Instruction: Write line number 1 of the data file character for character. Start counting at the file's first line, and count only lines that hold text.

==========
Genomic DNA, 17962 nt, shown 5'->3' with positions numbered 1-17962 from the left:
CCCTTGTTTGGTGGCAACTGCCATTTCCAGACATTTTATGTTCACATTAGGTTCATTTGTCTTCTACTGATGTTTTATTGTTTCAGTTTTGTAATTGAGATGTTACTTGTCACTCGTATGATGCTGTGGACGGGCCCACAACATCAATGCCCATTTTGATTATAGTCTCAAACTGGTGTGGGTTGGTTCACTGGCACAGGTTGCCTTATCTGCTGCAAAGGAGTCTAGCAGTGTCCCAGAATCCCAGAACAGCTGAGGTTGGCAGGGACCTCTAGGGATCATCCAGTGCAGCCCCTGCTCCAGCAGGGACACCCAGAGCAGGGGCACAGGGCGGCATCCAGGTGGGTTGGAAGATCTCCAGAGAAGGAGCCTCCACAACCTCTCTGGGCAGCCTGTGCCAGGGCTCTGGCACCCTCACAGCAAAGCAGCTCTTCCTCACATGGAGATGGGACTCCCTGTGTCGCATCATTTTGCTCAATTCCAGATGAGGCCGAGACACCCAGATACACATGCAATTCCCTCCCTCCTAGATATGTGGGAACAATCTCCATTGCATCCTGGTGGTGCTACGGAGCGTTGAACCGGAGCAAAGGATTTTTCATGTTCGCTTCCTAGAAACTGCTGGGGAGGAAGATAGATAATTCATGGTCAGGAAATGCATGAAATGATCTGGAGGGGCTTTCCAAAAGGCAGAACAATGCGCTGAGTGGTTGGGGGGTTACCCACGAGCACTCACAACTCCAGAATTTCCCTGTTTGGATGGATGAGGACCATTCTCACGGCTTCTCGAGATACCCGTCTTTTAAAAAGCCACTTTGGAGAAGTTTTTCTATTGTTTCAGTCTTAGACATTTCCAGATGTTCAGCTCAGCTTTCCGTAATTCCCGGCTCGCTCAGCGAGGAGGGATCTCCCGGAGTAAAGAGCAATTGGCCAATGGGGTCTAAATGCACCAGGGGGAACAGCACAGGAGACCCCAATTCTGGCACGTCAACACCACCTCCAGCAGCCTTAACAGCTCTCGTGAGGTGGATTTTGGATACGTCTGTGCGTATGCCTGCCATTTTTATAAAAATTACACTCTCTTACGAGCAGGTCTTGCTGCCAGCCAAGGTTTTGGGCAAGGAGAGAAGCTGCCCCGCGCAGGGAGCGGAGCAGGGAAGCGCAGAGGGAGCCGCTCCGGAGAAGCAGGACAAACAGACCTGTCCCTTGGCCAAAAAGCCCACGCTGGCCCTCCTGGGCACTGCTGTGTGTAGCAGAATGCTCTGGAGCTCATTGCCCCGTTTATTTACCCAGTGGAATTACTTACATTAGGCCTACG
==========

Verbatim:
Genomic DNA, 17962 nt, shown 5'->3' with positions numbered 1-17962 from the left: